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Domain owned by someone that's dead

How to retrieve a domain that I "sorta" own

   
2:36 am on Jan 31, 2014 (gmt 0)



Several years ago, I built a website for a family member, and registered the domain in his name with me as every other contact. It was registered with Network Solutions.

Since that time, the registered owner has passed away.

We would like to update the registered name with his son's name, or better yet, transfer it to a less expensive registrar. But no one knows his username or password, and the email address for the account is no longer active.

The domain that held his email address is now owned by a domain squatter that's not willing to help, unless we buy the domain for $10,000.

NetSol can only help me if I fax them a photo ID and swear that I'm the owner, which obviously isn't accurate.

Any other ideas on how to transfer the domain?
3:41 am on Jan 31, 2014 (gmt 0)

WebmasterWorld Senior Member lucy24 is a WebmasterWorld Top Contributor of All Time Top Contributors Of The Month



if I fax them a photo ID and swear that I'm the owner, which obviously isn't accurate.

It isn't accurate for you. But if the original owner's estate has been through probate-- details obviously depending on your jurisdiction-- then it's perfectly truthful for his heir. Why doesn't he do it? No law against you hovering over his shoulder telling him what to type ;)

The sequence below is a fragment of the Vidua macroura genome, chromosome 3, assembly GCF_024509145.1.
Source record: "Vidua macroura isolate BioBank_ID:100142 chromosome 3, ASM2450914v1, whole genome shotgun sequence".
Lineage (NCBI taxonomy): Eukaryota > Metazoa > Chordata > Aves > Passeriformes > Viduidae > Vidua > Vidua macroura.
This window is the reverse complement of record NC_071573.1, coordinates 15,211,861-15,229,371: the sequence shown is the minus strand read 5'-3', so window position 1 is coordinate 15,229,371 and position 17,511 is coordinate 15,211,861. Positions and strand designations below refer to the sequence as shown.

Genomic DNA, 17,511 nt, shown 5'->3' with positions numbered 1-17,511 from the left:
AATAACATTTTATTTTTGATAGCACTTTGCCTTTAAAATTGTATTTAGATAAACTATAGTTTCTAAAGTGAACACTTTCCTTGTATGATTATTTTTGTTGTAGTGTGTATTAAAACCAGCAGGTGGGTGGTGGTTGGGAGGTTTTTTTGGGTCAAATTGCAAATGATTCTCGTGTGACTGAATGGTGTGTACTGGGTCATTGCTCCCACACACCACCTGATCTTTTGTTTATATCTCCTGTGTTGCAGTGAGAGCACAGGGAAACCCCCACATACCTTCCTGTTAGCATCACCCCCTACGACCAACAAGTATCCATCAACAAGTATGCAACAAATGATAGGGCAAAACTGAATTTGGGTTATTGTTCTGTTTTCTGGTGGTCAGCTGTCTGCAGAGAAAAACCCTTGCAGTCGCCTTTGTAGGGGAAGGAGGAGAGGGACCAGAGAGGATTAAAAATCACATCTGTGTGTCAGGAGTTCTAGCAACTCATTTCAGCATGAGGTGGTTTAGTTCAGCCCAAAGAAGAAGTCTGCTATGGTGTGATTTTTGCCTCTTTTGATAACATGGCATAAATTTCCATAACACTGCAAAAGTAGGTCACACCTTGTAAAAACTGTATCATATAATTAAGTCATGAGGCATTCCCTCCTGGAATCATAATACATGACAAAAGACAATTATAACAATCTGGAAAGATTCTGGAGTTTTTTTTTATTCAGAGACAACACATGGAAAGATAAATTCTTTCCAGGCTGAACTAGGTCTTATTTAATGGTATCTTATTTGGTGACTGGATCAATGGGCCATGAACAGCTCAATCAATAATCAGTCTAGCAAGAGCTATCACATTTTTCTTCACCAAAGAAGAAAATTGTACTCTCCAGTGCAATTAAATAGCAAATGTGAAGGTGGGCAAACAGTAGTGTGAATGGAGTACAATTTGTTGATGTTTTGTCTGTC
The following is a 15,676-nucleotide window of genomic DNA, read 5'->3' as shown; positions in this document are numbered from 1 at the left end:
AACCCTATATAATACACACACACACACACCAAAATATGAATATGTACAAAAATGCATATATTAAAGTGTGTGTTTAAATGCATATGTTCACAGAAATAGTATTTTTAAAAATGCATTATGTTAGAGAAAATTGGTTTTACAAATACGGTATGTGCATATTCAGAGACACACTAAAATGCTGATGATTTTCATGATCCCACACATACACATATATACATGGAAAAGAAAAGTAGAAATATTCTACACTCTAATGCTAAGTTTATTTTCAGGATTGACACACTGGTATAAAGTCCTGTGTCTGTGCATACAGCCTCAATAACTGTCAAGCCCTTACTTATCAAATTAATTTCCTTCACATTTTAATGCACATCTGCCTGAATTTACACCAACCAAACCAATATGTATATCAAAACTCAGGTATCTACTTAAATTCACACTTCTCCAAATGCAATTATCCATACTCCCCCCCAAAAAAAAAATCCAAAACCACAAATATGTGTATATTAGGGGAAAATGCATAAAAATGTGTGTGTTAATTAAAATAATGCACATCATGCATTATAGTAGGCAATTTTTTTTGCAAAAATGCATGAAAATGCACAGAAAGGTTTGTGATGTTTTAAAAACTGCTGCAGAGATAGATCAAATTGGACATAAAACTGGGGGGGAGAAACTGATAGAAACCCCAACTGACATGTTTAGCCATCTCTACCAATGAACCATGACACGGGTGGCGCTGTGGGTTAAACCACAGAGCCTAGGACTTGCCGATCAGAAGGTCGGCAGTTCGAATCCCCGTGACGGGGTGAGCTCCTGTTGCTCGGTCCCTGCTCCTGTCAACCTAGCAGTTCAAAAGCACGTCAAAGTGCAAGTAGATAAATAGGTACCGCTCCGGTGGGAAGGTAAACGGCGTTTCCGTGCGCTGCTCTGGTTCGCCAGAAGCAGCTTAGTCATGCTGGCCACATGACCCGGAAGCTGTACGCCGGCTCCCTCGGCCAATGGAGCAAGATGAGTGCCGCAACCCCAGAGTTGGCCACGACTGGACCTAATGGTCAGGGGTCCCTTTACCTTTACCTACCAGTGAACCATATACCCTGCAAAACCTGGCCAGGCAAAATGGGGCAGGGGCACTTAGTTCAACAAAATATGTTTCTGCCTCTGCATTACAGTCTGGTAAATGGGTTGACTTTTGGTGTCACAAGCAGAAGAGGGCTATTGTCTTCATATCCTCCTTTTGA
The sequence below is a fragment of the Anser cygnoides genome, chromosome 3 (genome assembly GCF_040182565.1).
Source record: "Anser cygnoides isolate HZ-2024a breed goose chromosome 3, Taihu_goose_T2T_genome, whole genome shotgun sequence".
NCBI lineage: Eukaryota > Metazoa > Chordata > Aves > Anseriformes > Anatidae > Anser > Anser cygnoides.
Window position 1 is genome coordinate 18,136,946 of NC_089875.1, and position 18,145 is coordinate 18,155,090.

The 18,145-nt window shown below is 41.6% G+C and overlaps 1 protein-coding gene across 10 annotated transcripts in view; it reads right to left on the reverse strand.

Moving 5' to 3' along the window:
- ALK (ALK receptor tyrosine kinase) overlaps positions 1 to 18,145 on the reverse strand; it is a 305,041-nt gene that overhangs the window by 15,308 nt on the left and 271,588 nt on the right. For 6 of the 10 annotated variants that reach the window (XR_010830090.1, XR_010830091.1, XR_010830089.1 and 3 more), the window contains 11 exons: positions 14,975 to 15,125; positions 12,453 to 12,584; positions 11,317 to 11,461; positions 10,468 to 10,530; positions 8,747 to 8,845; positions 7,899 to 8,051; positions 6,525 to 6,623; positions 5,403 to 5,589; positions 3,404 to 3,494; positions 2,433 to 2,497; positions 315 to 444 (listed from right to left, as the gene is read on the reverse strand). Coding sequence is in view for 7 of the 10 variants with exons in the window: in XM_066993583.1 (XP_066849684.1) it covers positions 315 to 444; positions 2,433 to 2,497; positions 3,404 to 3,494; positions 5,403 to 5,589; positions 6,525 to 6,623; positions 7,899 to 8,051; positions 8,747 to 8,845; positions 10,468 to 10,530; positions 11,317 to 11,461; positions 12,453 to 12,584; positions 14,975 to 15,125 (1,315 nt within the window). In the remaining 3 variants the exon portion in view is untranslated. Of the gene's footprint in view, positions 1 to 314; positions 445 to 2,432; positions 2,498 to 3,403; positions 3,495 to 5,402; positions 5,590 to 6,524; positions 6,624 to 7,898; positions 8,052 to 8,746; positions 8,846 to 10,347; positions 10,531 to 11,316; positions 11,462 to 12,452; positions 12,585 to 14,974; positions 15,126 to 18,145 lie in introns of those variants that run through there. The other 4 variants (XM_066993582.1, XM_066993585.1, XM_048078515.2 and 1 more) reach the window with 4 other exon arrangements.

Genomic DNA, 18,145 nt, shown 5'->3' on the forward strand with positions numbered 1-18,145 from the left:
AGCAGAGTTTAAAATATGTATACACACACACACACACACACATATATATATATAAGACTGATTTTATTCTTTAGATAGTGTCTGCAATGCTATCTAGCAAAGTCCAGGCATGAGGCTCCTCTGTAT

Once the new ownership is established, you can do anything you like with it.
3:28 pm on Feb 1, 2014 (gmt 0)

WebmasterWorld Administrator webwork is a WebmasterWorld Top Contributor of All Time 10+ Year Member



Your solution may involve proof of probate, death certificates, letters testamentary, lawyer letters, etc.

What is the domain worth? Why bother if the person you built the site for is deceased? Solutions depend of what's at risk, usually assets of some value.

Did the domain expire? If so, did it expire before anyone on your side acted, so that the "squatting" isn't tantamount to a theft?

If the domain expired and was dropped then the existance of the email address becomes a red herring.
11:25 pm on Feb 1, 2014 (gmt 0)



What is the domain worth? Why bother if the person you built the site for is deceased? Solutions depend of what's at risk, usually assets of some value.


Interesting questions. I haven't really considered the value of the domain.

I can say that it's a quality domain (not too short, but easy to read and remember), about 18 years old, and when the site went down had a PR5 rating, so it does have significant resell value; probably in the $2,500 range. I don't think the son intended to resell it, though.

The business was a brick-and-mortar manufacturing plant and retail store for 50 years or more, with an e-commerce store. After the father died, they closed the plant, and later closed store and site. The son had worked for his dad, though, and his email is through the site, so he wants to keep it.

This is where it gets a little irritating. The son is in his 60s and not really savvy, so he's turning to me for help, and is convinced that I'm either taking advantage of him, I'm totally incompetent, or that Network Solutions is stealing from him. His main complaint is that NetSol is so expensive; I could transfer it to my bulk account and renew for $10, but in his eyes, they're holding it hostage.

This rules out a lot of options; we could go the route of an attorney, but spending $1,000 in fees to save $25 is a bit extreme.


Did the domain expire? If so, did it expire before anyone on your side acted, so that the "squatting" isn't tantamount to a theft?


Not really. It did expire at one point, and we logged in to NetSol to renew it while still in the grace period. So technically it expired, but I don't think in the manner that you meant.
 

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